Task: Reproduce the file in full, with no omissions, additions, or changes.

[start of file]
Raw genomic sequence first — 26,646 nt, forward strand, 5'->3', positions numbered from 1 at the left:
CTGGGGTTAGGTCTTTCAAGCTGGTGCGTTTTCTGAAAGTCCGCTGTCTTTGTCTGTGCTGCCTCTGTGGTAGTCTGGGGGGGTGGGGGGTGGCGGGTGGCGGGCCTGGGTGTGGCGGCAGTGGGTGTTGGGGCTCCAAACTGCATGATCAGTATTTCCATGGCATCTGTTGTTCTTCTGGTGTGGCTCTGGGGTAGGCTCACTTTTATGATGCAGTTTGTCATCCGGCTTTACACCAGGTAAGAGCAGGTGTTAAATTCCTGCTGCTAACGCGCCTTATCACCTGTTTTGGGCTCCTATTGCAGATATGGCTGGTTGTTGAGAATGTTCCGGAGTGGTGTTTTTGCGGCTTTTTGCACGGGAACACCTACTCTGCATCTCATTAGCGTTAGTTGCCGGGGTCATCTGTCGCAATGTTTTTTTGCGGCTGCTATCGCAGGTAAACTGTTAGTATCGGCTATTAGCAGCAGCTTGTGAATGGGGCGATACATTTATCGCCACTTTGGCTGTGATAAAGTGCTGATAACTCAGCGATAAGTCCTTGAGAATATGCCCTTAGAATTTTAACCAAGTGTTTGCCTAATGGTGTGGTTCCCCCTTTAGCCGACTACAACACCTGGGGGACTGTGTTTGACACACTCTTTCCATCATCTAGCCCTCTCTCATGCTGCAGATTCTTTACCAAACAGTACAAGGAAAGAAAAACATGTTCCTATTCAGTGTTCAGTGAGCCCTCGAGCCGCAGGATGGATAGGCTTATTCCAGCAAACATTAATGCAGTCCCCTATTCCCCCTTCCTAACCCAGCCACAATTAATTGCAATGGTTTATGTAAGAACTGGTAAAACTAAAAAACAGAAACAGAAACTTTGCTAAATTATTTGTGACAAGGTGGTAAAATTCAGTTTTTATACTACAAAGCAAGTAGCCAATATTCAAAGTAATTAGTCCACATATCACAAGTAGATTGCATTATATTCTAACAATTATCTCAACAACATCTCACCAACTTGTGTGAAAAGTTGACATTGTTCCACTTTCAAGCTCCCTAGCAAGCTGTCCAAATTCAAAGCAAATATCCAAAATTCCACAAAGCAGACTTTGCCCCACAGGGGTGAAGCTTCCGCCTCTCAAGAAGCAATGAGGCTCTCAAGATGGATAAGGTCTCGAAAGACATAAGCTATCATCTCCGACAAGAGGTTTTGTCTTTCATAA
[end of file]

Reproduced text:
Raw genomic sequence first — 26,646 nt, forward strand, 5'->3', positions numbered from 1 at the left:
CTGGGGTTAGGTCTTTCAAGCTGGTGCGTTTTCTGAAAGTCCGCTGTCTTTGTCTGTGCTGCCTCTGTGGTAGTCTGGGGGGGTGGGGGGTGGCGGGTGGCGGGCCTGGGTGTGGCGGCAGTGGGTGTTGGGGCTCCAAACTGCATGATCAGTATTTCCATGGCATCTGTTGTTCTTCTGGTGTGGCTCTGGGGTAGGCTCACTTTTATGATGCAGTTTGTCATCCGGCTTTACACCAGGTAAGAGCAGGTGTTAAATTCCTGCTGCTAACGCGCCTTATCACCTGTTTTGGGCTCCTATTGCAGATATGGCTGGTTGTTGAGAATGTTCCGGAGTGGTGTTTTTGCGGCTTTTTGCACGGGAACACCTACTCTGCATCTCATTAGCGTTAGTTGCCGGGGTCATCTGTCGCAATGTTTTTTTGCGGCTGCTATCGCAGGTAAACTGTTAGTATCGGCTATTAGCAGCAGCTTGTGAATGGGGCGATACATTTATCGCCACTTTGGCTGTGATAAAGTGCTGATAACTCAGCGATAAGTCCTTGAGAATATGCCCTTAGAATTTTAACCAAGTGTTTGCCTAATGGTGTGGTTCCCCCTTTAGCCGACTACAACACCTGGGGGACTGTGTTTGACACACTCTTTCCATCATCTAGCCCTCTCTCATGCTGCAGATTCTTTACCAAACAGTACAAGGAAAGAAAAACATGTTCCTATTCAGTGTTCAGTGAGCCCTCGAGCCGCAGGATGGATAGGCTTATTCCAGCAAACATTAATGCAGTCCCCTATTCCCCCTTCCTAACCCAGCCACAATTAATTGCAATGGTTTATGTAAGAACTGGTAAAACTAAAAAACAGAAACAGAAACTTTGCTAAATTATTTGTGACAAGGTGGTAAAATTCAGTTTTTATACTACAAAGCAAGTAGCCAATATTCAAAGTAATTAGTCCACATATCACAAGTAGATTGCATTATATTCTAACAATTATCTCAACAACATCTCACCAACTTGTGTGAAAAGTTGACATTGTTCCACTTTCAAGCTCCCTAGCAAGCTGTCCAAATTCAAAGCAAATATCCAAAATTCCACAAAGCAGACTTTGCCCCACAGGGGTGAAGCTTCCGCCTCTCAAGAAGCAATGAGGCTCTCAAGATGGATAAGGTCTCGAAAGACATAAGCTATCATCTCCGACAAGAGGTTTTGTCTTTCATAA